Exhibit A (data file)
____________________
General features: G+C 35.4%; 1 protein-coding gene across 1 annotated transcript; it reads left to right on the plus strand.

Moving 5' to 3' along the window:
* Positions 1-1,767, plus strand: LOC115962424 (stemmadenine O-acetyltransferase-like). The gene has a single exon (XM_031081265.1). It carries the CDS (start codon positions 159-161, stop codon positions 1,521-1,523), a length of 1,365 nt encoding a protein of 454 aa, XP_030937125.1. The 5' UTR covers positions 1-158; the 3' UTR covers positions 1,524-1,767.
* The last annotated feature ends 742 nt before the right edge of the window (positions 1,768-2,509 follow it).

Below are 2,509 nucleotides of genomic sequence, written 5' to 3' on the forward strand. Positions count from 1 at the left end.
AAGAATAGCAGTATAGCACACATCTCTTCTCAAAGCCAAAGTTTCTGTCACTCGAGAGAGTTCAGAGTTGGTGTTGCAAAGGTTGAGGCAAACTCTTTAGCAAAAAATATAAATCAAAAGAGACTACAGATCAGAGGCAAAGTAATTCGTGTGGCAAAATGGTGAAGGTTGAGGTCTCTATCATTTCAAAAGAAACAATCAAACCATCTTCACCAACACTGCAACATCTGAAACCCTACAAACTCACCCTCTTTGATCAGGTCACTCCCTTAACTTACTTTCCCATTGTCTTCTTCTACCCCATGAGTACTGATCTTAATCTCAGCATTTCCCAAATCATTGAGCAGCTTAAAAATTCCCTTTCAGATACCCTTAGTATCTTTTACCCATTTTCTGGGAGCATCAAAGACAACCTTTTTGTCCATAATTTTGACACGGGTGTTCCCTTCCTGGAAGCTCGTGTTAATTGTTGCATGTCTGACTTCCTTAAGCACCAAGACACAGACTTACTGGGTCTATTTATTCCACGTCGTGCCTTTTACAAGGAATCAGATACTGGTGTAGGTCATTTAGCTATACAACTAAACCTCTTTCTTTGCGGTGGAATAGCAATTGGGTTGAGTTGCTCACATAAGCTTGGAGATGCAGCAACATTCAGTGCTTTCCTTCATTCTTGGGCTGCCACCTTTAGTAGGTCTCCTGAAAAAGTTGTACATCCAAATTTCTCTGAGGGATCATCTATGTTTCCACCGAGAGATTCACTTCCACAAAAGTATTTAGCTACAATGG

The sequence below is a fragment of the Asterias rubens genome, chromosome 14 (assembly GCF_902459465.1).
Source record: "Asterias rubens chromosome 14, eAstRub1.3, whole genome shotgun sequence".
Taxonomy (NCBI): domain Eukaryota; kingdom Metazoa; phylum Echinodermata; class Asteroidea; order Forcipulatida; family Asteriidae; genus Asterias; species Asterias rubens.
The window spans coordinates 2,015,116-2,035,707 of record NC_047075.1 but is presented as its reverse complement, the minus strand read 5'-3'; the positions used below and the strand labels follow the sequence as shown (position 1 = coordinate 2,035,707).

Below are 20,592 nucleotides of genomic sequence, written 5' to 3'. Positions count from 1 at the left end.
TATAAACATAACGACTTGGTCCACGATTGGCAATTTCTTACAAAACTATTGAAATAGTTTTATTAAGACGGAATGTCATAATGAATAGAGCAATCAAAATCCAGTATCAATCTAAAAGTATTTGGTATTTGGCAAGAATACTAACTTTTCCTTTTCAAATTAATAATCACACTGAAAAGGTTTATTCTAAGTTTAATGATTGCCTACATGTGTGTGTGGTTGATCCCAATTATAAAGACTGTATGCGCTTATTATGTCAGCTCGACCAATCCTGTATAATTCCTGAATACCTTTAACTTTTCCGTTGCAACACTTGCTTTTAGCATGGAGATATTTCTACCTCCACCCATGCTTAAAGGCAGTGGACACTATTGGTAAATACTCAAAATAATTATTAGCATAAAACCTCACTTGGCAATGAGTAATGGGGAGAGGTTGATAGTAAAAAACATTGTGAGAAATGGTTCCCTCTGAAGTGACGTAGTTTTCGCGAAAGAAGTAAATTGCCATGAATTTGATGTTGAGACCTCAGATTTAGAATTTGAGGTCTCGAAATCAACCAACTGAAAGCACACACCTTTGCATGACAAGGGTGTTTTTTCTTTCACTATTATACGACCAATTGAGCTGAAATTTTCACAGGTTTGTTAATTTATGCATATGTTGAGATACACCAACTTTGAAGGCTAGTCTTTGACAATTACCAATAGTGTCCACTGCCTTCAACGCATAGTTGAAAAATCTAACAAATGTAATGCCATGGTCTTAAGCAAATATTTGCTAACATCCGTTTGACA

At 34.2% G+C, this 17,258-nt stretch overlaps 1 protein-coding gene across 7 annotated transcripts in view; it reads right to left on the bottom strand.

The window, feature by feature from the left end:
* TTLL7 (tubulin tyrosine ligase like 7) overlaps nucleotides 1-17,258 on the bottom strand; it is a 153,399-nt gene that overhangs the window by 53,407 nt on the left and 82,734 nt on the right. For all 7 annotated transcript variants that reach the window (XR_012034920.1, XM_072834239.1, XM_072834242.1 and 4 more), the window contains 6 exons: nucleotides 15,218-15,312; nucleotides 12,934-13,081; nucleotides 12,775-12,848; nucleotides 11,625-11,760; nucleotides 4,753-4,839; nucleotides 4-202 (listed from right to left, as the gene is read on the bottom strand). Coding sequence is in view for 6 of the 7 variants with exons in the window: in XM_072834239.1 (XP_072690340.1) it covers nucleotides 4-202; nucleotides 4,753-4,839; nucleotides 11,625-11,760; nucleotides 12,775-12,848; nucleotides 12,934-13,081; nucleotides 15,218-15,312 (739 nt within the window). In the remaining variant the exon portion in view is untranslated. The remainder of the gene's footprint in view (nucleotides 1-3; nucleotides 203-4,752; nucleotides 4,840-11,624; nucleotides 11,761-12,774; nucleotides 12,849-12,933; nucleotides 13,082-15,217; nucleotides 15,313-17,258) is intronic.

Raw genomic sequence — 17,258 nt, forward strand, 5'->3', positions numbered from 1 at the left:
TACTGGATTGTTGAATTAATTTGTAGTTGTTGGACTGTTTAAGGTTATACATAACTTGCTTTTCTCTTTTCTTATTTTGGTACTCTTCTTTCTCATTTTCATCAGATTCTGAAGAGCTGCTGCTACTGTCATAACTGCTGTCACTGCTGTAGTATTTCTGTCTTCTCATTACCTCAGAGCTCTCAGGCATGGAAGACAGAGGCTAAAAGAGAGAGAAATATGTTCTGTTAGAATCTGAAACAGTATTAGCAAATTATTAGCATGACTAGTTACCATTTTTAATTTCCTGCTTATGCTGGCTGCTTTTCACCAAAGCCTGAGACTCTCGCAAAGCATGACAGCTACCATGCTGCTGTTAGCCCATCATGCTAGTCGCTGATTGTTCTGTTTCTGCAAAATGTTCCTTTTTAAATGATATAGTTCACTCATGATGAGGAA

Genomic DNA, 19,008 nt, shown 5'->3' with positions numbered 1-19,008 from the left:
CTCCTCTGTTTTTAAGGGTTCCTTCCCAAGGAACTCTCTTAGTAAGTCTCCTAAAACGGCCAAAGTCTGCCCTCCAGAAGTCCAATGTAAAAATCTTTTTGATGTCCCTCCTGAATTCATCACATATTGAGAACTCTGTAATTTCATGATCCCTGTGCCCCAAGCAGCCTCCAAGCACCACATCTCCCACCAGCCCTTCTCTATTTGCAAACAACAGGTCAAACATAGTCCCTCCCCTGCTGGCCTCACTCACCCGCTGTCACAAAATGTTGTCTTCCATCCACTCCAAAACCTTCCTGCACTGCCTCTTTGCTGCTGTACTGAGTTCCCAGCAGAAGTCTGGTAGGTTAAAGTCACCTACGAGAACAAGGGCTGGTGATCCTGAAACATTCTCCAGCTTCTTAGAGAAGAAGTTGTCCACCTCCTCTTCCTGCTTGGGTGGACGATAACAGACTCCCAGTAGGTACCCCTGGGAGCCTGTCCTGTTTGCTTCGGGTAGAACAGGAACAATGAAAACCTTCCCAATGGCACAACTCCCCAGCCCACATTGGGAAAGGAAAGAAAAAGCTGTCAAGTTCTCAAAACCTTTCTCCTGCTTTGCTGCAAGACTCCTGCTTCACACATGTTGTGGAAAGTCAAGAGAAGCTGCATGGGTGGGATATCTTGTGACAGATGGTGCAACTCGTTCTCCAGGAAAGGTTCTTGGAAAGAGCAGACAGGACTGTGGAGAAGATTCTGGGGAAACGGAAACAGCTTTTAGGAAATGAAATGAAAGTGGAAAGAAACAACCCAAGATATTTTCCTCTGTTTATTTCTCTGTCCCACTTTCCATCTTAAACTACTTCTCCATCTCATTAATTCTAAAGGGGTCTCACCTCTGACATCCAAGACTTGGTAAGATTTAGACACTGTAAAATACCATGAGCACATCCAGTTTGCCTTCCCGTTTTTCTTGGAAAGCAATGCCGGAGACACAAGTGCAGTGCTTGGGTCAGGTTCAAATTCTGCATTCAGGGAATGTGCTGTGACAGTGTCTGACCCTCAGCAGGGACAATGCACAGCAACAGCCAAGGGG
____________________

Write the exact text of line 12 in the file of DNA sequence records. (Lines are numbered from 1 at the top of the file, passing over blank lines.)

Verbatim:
TATAAACATAACGACTTGGTCCACGATTGGCAATTTCTTACAAAACTATTGAAATAGTTTTATTAAGACGGAATGTCATAATGAATAGAGCAATCAAAATCCAGTATCAATCTAAAAGTATTTGGTATTTGGCAAGAATACTAACTTTTCCTTTTCAAATTAATAATCACACTGAAAAGGTTTATTCTAAGTTTAATGATTGCCTACATGTGTGTGTGGTTGATCCCAATTATAAAGACTGTATGCGCTTATTATGTCAGCTCGACCAATCCTGTATAATTCCTGAATACCTTTAACTTTTCCGTTGCAACACTTGCTTTTAGCATGGAGATATTTCTACCTCCACCCATGCTTAAAGGCAGTGGACACTATTGGTAAATACTCAAAATAATTATTAGCATAAAACCTCACTTGGCAATGAGTAATGGGGAGAGGTTGATAGTAAAAAACATTGTGAGAAATGGTTCCCTCTGAAGTGACGTAGTTTTCGCGAAAGAAGTAAATTGCCATGAATTTGATGTTGAGACCTCAGATTTAGAATTTGAGGTCTCGAAATCAACCAACTGAAAGCACACACCTTTGCATGACAAGGGTGTTTTTTCTTTCACTATTATACGACCAATTGAGCTGAAATTTTCACAGGTTTGTTAATTTATGCATATGTTGAGATACACCAACTTTGAAGGCTAGTCTTTGACAATTACCAATAGTGTCCACTGCCTTCAACGCATAGTTGAAAAATCTAACAAATGTAATGCCATGGTCTTAAGCAAATATTTGCTAACATCCGTTTGACA